A walk around the south-western end of Greenwich Peninsula to take some pictures of the under-threat-of-demolition gasholder. There seems to be a growing realisation in the area that this will be missed when it’s gone, but the chances of saving it via the planning process seem slim, unless owners SGN (a gas distribution network) have a change of heart and decide to develop along similar lines to the King’s Cross gasholder.
The most visible remaining symbol of Greenwich peninsula’s industrial past is moving closer to demolition. As I understand it, the owners wish (and have permission) to demolish it for future development, Historic England have refused to list it, national government backs the developers, and Greenwich council has taken its eye off the ball by approving plans for demolition rather than upholding its own Planning Policy brief, which says “Proposals should respect and respond to the industrial character of the area as a means of relating new development to the local context. In particular, development should build on the heritage value of the gas holder to enhance the character and distinctiveness of the area”.
In my view its a hugely wasted opportunity to maintain an historic feature of the local skyline.
There’s a petition to save it from demolition here: https://www.change.org/p/royal-borough-of-greenwich-southern-gas-networks-save-the-nationally-important-east-greenwich-gas-holder-from-demolition.
A brisk walk from North Greenwich down the east side of Greenwich Peninsula with the sun out and a very cold chill coming off the river. The Antony Gormley statue, cable car, Farmopolis, and the boats of Greenwich Yacht Club all make this section of the river feel quite different to Charlton riverside, though it’s just round the bend of the river. The gas works have long gone and the flats have gone up and are going up still further (with terrible ‘settler’-themed advertising hoardings which I really should photography for posterity at some point). Soon the O2 Arena will be barely visible at ground level around here; it only seems 5 minutes since it was the only thing to look at on the peninsula.
Down to the Thames by the Anchor & Hope in Charlton on a crisp, cold early December day; the pollution layer that’s been hanging over London for the last few days very evident in the clear skies. Views north across the river to Silvertown give a clue as to how the south side of the river could look when the planned Charlton riverside development has replaced the remnants of industry in a few years time. Looking west, it’s suddenly noticeable that views of Canary Wharf and the O2 Arena are starting to disappear, obscured by new developments on Greenwich Peninsula. London needs more housing, but it’ll be worse for the loss of links with its industrial past.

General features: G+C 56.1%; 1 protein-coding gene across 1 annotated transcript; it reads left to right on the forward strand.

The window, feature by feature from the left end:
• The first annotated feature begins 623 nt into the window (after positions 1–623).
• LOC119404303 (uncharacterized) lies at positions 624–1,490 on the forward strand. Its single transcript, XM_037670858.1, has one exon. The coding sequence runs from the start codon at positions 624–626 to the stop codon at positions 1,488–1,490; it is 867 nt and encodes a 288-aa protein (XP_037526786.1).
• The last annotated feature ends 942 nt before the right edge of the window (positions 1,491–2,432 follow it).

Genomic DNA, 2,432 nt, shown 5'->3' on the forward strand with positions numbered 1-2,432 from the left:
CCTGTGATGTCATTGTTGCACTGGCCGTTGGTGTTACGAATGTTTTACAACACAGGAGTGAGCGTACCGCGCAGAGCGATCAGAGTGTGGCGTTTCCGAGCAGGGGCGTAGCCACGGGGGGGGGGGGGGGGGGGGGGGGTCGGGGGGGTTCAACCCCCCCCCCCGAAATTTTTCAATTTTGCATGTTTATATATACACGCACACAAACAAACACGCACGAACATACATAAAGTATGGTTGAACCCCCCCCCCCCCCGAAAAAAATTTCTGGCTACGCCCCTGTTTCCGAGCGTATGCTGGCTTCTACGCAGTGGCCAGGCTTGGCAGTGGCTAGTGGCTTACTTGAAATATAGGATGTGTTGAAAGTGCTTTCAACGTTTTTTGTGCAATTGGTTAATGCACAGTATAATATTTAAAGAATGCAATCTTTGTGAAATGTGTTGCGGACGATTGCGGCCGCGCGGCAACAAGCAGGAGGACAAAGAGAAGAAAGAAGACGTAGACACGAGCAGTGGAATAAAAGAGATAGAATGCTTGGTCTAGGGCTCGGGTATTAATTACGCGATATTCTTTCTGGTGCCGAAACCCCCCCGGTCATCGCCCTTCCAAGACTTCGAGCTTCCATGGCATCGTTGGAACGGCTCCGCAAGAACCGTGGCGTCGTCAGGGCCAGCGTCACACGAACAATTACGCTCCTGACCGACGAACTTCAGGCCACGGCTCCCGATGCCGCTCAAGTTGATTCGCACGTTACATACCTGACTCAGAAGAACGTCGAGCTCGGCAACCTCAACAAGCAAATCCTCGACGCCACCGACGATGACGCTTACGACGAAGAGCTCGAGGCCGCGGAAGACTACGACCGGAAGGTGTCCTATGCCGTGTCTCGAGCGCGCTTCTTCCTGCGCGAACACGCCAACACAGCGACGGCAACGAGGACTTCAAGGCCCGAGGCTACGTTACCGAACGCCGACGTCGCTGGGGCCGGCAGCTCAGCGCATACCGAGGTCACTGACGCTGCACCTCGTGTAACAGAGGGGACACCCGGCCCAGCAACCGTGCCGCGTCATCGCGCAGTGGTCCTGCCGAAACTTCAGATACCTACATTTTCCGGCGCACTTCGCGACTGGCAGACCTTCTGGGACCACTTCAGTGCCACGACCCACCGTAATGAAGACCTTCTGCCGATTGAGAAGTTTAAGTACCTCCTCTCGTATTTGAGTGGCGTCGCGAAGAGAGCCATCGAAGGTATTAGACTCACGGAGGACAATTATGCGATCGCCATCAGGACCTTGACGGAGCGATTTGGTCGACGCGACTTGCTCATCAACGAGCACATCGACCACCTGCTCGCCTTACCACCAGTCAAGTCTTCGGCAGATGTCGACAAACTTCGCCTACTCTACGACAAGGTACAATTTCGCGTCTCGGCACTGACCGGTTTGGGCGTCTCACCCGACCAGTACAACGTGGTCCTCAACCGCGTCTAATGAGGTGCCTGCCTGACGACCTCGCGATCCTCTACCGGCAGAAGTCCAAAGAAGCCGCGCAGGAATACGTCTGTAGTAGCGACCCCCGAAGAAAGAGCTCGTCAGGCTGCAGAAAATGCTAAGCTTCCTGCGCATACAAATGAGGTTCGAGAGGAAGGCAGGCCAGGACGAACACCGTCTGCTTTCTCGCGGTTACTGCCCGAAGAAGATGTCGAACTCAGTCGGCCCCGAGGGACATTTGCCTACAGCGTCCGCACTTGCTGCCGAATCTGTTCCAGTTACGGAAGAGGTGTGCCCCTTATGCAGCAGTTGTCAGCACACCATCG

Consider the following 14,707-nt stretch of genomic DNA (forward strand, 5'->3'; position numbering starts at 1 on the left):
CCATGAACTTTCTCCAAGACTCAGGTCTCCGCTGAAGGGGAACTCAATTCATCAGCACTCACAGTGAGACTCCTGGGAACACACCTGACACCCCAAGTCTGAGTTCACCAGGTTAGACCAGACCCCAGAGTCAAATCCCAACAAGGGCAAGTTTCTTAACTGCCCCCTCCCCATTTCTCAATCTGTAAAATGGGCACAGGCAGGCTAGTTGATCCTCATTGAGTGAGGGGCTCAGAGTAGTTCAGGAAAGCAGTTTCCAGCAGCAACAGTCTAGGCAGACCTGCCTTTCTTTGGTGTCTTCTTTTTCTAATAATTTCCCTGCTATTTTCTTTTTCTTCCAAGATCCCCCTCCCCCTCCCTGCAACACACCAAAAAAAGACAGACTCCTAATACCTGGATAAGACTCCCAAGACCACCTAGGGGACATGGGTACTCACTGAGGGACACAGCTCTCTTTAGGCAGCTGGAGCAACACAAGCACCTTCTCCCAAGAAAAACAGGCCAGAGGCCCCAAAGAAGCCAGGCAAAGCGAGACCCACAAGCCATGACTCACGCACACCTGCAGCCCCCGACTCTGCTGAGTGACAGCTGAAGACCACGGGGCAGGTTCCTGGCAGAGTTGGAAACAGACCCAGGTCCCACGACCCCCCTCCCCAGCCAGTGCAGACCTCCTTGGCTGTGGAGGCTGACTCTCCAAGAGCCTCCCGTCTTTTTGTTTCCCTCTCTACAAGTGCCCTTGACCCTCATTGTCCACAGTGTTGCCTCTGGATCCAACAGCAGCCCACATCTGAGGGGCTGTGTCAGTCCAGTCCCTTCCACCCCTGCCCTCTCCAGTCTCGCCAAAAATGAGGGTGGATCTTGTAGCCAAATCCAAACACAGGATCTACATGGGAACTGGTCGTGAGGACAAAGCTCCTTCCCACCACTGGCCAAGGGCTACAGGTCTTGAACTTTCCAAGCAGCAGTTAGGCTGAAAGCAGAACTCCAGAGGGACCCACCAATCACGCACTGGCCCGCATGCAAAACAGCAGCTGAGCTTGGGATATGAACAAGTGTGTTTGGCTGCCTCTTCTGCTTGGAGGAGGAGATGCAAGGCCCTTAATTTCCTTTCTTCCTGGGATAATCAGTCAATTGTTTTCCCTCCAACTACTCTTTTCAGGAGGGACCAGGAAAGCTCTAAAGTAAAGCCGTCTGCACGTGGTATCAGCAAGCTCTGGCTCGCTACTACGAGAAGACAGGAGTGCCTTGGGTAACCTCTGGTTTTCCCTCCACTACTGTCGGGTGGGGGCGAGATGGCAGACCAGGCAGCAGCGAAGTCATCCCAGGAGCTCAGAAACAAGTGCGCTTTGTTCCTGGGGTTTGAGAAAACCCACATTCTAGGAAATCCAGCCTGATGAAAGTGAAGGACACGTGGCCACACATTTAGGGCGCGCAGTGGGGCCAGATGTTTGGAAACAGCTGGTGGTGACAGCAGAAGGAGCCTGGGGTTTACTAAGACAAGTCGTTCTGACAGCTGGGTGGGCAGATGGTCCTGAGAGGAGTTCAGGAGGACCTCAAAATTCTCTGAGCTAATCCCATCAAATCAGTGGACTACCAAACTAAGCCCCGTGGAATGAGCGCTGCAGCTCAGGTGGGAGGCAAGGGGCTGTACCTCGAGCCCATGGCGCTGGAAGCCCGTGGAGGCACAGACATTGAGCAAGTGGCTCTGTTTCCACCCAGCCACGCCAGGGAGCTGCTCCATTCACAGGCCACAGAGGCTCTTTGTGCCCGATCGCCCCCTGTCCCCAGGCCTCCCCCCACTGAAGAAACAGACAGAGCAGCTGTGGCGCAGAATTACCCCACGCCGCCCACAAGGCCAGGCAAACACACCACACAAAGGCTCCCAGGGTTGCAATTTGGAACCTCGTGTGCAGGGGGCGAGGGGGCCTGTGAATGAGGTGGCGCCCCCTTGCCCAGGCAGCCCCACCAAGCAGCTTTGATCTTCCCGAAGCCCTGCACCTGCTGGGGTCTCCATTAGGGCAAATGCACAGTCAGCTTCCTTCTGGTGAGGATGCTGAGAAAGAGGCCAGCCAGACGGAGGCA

Click images for full-size
Shot from Charlton Road, overlooking the A102 Blackwall Tunnel approach. The Olympic Stadium is already staring to disappear behind new developments (view full-size, squint and you might see the top of it just to the left of the Orbit). At some point I guess we can expect the Millennium Dome to get similarly obscured.
Here’s a similar view from 2010:
No buildings on the Peninsula between Dome and Greenwich Millennium Village, no cable car, no sign of the Olympic developments. I just wish the 2010 shot included the “eco” Sainsbury’s which has since been demolished (unthinkable at the time).
Putting this together tells me I should a) get a long lens for my Fuji, b) take these more often (and catalogue them better in my archives).
There was a time, presumably, when the planners thought that the newly-cleaned up Greenwich peninsula was a blank canvas, there to be planned into the perfect modern development. It hasn’t worked out that way: recessions, landbanking, viability assessment-gaming developers, and the passage of time have all seen that idea off. What will it look like when it’s finished? I suspect no one has any real idea.